Friends of Hastings Cemetery
In the obituary of their son William it says:
"He came of a family held in much honour in our town and far beyond it.
There was in William Slade, as there was in his revered mother, what has been called a public soul."
In the 1891 Census William Slade Senior was living on his own means with his wife Mary Ann, and their daughter, Mary Ann who was aged 27. Their address was Walcot Lodge, Laton Road. They had two servants and visitors Robert and Lydia Slade.
Leeds Mercury West Yorkshire, 13 Jul 1903
MR. WILLIAM SLADE. The funeral took place at Hastings on Saturday, at the age cf 81, of Mr. Wm. Slade, a well-
1729 a Jonathan Tyers the elder became Proprietor of Vauxhall Gardens.
In the 19th century, the Vauxhall Trust Estates were owned by Margaret Tyers [Barrett] Weller Poley. She left the property in trust to William Slade of Walcot Lodge, Hastings and to Robert H. Slade, (b.1871) and Edith Marion Slade (b.1876), the son and daughter of Robert and Lydia Slade of 14 Springfield, Leeds, with much of the fortune (around £30,000) going to various church charities.
of Walcot Lodge, Hastings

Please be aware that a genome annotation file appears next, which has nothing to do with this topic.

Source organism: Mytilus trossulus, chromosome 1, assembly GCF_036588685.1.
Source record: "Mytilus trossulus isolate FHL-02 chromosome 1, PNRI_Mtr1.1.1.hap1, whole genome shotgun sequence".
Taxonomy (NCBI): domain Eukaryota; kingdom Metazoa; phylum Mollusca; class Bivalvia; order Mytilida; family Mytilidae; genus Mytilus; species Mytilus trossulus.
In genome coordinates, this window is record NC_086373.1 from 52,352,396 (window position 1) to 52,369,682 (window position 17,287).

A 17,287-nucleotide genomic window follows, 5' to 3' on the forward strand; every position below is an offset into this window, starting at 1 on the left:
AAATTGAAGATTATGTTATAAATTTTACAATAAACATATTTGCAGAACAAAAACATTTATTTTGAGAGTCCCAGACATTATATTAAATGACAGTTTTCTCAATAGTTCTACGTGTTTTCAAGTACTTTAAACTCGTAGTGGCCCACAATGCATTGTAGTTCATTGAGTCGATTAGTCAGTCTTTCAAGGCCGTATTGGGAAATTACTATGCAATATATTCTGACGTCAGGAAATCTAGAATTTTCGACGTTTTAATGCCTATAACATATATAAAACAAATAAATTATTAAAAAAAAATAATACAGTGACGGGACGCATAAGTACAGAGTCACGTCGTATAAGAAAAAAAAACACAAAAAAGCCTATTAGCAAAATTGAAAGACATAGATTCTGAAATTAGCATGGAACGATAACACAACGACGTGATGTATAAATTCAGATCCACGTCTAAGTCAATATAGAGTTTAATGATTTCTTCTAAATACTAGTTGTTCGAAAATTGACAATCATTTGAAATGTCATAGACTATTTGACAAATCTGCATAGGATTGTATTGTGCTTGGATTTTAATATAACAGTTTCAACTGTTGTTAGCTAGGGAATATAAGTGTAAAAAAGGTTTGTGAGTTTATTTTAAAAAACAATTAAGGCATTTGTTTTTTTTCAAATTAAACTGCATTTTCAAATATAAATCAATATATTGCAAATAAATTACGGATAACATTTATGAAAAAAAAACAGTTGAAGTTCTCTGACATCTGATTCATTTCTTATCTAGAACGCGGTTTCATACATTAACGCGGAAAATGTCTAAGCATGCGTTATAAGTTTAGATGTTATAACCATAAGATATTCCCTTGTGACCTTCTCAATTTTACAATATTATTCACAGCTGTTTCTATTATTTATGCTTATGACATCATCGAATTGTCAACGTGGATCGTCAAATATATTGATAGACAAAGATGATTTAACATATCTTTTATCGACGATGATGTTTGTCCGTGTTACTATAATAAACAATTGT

Who fell asleep July 7th 1903.
In the 82nd year of his age
For above half a century a faithful friend & earnest supporter of the British & Foreign Bible Society, and of Sunday School work in connection with the Congregational Churches at Leeds & Hastings
Also of Mary Ann his devoted wife
and fellow worker for 53 years
Who was born April 11th 1823
And who died January 31st 1926
In the 103rd year of her age
She founded the Bourne Mission for the benefit of the fishermen of Hastings
The hands that ever moved to bless now
Now folded lie
The feet that rod the ways of love
Hastings and St Leonards Observer -
Beloved and revered by all who had known her during century's span, Mrs. Mary Ann Slade, the grand old lady of Hastings, passed peacefully at Walcot Lodge, Laton-
Her passing severs one of the few remaining inks with the pre-
Appleby. At the early age of 12 she began her work of social help and devotion (which continued for over eighty years). She then became a Sunday School teacher, and taught the poorer children of Leeds their first words. In those days there was no elementary education as we understand the word to-
In her social work Mrs. Slade was a zealous worker. She founded the Bourne-